John Herrick | Ordinary Overcomers Ö and the Lives They Inspire
September 3, 2010
Overcomers intrigue me. When we find ourselves in a pit, our primary desire is
to find our way out. Lifeís valleys arenít enjoyable. And when life throws a
major challenge our way—a scary medical diagnosis, a loved oneís death, a
job loss—it hits us like an emotional blow to the gut. At that point, we
begin a journey. We didnít ask for the challenge and wouldnít wish it on anyone.
We feel unprepared. Insufficient. Alone. But step by step, we fight through it
anyway. And eventually we see a glimmer of light.
Which brings me back to overcomers. We read books and watch news stories of
those who faced a serious challenge and prevailed. These people (or characters)
inspire us. But isnít it funny how most of these people didnít enjoy their
hardships any more than we relish our own? If you think about it, the
individuals who inspire us are ordinary people who got up each morning and took
another step forward. They had a bad season like we do, but they refused to
surrender. They serve as living proof that we, too, never need to give up. They
made it through the valley alive—and so can we.
Perhaps thatís why I love to write about overcomers. In my novel From The Dead, the main
character, Jesse Barlow, hits rock bottom and attempts suicide. In fact, the
first hundred pages trace his downward spiral. To be honest, writing those pages
broke my heart. I looked forward to the next two hundred pages, which trace
Jesseís upward climb out of his personal pit. On Jesseís redemptive journey, we
watch him take life one step at a time. He looks at life through eyes of love:
romantic love, love for family, and love for God. Jesse also allows himself to
be loved. Love becomes the key to his victory. Although itís fiction, I hope
Jesseís story encourages readers. I encourage you to share it with a friend or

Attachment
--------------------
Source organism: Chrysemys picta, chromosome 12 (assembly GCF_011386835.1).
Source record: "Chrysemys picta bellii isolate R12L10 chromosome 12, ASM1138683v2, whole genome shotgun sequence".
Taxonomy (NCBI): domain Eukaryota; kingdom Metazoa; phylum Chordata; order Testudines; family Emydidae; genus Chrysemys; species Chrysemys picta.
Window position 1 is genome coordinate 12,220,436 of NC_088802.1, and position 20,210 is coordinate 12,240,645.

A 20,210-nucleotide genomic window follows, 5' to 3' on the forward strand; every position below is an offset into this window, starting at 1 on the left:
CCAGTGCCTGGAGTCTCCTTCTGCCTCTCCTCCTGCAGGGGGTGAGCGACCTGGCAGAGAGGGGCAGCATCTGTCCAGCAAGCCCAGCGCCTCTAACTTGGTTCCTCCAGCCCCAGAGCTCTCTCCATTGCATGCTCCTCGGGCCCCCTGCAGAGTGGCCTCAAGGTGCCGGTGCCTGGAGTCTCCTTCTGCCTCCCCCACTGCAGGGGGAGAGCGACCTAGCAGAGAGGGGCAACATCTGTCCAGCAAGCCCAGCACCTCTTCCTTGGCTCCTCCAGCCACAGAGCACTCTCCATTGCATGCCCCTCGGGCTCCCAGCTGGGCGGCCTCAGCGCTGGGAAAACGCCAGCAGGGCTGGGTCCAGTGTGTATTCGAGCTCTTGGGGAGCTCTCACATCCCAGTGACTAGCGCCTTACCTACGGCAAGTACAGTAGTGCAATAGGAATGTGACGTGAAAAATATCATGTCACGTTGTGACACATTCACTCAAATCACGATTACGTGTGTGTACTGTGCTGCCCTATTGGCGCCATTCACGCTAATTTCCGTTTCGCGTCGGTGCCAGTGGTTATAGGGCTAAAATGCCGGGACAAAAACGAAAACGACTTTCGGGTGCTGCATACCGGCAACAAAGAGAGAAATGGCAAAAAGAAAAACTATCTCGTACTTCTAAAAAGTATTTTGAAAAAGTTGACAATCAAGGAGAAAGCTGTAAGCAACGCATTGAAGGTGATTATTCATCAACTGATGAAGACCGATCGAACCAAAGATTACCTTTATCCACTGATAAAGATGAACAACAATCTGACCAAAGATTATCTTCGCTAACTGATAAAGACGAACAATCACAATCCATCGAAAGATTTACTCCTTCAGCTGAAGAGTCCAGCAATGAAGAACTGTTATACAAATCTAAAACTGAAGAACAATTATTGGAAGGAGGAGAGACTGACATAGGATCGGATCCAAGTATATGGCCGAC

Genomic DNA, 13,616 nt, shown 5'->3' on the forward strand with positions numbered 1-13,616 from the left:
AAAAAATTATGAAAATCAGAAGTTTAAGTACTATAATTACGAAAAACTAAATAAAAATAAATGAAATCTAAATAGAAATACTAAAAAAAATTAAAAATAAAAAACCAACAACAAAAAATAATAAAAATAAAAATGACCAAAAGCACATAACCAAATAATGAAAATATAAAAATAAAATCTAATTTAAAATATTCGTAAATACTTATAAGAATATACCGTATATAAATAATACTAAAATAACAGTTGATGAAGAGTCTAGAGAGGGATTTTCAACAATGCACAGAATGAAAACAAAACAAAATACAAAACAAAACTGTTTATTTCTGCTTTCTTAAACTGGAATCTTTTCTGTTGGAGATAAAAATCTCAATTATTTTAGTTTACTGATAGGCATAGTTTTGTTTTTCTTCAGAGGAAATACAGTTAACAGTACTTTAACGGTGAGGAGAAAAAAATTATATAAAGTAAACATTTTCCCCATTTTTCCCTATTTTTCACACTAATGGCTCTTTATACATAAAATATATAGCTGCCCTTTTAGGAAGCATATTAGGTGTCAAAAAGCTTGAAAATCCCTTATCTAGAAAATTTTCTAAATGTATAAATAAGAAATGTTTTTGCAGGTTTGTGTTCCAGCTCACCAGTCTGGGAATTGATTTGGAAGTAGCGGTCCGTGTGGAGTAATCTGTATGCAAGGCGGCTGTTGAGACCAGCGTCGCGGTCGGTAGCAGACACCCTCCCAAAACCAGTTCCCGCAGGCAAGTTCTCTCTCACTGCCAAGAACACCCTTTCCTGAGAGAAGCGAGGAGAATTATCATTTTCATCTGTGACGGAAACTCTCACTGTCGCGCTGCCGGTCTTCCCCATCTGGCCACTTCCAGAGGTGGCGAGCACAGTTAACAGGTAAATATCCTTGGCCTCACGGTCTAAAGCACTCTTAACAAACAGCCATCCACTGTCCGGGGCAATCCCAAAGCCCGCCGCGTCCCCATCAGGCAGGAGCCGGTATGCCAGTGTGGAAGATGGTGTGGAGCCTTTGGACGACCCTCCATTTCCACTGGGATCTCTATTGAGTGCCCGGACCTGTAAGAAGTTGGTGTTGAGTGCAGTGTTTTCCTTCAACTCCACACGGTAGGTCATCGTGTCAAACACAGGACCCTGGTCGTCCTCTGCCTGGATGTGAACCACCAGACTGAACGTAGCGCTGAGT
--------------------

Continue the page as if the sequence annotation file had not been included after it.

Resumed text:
loved one in your life who needs a lift.
Has someoneís novel or life story inspired you to press through an obstacle or
reach a goal? Feel free to comment about it below. It may inspire another reader
to press forward today.
Thanks for having me here at Fresh Fiction! Iíd love to hear from you at my website, and invite you
to follow my blog at johnherricknet.blogspot.com.
My mother has had MS for over 25 years. She has outlasted many others diagnosed with the same condition. She remains active in her 70's and has a joy for life many folks are lacking. Today is her birthday. (Vikki Parman 9:58am September 3, 2010)
I've always been inspired by Helen Keller. I read her life story as a child, then reread it as an adult. How she made it through life with her disabilities, and accomplished so much with her life, I find simply amazing!! She was headstrong, and let nothing stand in her way. I've patterned my life after her to a degree, especially after becoming disabled myself. I've adapted to my new "normal," and try not to let obstacles stop me. (Peggy Roberson 10:25am September 3, 2010)
My mother is an inspiration. A cliche but none-the-less. (Mary Preston 6:03pm September 3, 2010)
My grandmother is my inspiration. She is 95, still works 20 hours a week at the elementary school, is active in her church, plays bridge every Thursday and Eucre every Tuesday. She cooks extra when she cooks and freezes so she always is able to throw a meal together for whomever drops by. She had nine there for Easter this year! She loves to cook and takes part in bake sales at church, etc. She still drives, but not at night. (Brenda Rupp 10:52pm September 3, 2010)
Inspiration from thsoe who've overcome tough obstacles makes me thankful and amazed at all the good in my life. (Alyson Widen 2:27pm September 4, 2010)
I am at my age, still amazed at what people go through and come out the stronger for it. (Barbara Studer 2:58pm September 4, 2010)
My paternal grandmother was quits the woman. She held the family together through the Depression. She met my grandfather when they were both working at the mill. She used scraps from there to make quilts for her children's beds (I still have 2 or 3 of them). They weren't fancy quilts, just squares, but they did the job. She always had a garden and canned her own vegetables. She survived my grandfather by about 8 years. She stayed in her own house and lived alone until the end. She did all her own house work, yard work, and kept the vegetable garden. I can't ever remember her being sick. She was having an irregular heart beat so they put her in the hospital for tests. The tests were fine and they were going to send her home for Christmas. She was standing in the hall talking to the nurse when she fell into the nurses arms, dead. It was actually a good way for her to go. She led an active, healthy life and didn't have to suffer as an invalid and lose her independence. (Patricia Barraclough 10:30pm September 4, 2010)